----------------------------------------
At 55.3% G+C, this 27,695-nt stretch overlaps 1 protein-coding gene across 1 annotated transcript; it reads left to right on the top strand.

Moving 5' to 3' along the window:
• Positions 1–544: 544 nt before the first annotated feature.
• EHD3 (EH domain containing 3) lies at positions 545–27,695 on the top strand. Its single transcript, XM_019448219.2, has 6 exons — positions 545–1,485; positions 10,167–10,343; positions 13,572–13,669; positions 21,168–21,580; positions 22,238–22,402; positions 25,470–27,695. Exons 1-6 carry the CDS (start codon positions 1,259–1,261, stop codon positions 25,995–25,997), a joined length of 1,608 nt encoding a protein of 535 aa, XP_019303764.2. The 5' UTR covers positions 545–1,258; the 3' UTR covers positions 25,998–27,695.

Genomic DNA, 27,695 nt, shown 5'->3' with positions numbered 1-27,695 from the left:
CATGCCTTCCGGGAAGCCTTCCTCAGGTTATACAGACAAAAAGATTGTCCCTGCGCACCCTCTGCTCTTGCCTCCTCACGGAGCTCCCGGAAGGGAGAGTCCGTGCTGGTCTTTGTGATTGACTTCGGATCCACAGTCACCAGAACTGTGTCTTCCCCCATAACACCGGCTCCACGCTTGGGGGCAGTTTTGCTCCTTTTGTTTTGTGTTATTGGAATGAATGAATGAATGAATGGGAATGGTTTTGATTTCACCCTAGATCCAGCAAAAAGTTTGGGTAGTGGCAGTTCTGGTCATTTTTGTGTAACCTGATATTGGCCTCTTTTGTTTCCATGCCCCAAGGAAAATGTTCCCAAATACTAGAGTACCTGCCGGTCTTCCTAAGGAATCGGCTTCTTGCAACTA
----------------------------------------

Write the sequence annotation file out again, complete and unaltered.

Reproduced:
At 55.3% G+C, this 27,695-nt stretch overlaps 1 protein-coding gene across 1 annotated transcript; it reads left to right on the top strand.

Moving 5' to 3' along the window:
• Positions 1–544: 544 nt before the first annotated feature.
• EHD3 (EH domain containing 3) lies at positions 545–27,695 on the top strand. Its single transcript, XM_019448219.2, has 6 exons — positions 545–1,485; positions 10,167–10,343; positions 13,572–13,669; positions 21,168–21,580; positions 22,238–22,402; positions 25,470–27,695. Exons 1-6 carry the CDS (start codon positions 1,259–1,261, stop codon positions 25,995–25,997), a joined length of 1,608 nt encoding a protein of 535 aa, XP_019303764.2. The 5' UTR covers positions 545–1,258; the 3' UTR covers positions 25,998–27,695.

Genomic DNA, 27,695 nt, shown 5'->3' with positions numbered 1-27,695 from the left:
CATGCCTTCCGGGAAGCCTTCCTCAGGTTATACAGACAAAAAGATTGTCCCTGCGCACCCTCTGCTCTTGCCTCCTCACGGAGCTCCCGGAAGGGAGAGTCCGTGCTGGTCTTTGTGATTGACTTCGGATCCACAGTCACCAGAACTGTGTCTTCCCCCATAACACCGGCTCCACGCTTGGGGGCAGTTTTGCTCCTTTTGTTTTGTGTTATTGGAATGAATGAATGAATGAATGGGAATGGTTTTGATTTCACCCTAGATCCAGCAAAAAGTTTGGGTAGTGGCAGTTCTGGTCATTTTTGTGTAACCTGATATTGGCCTCTTTTGTTTCCATGCCCCAAGGAAAATGTTCCCAAATACTAGAGTACCTGCCGGTCTTCCTAAGGAATCGGCTTCTTGCAACTA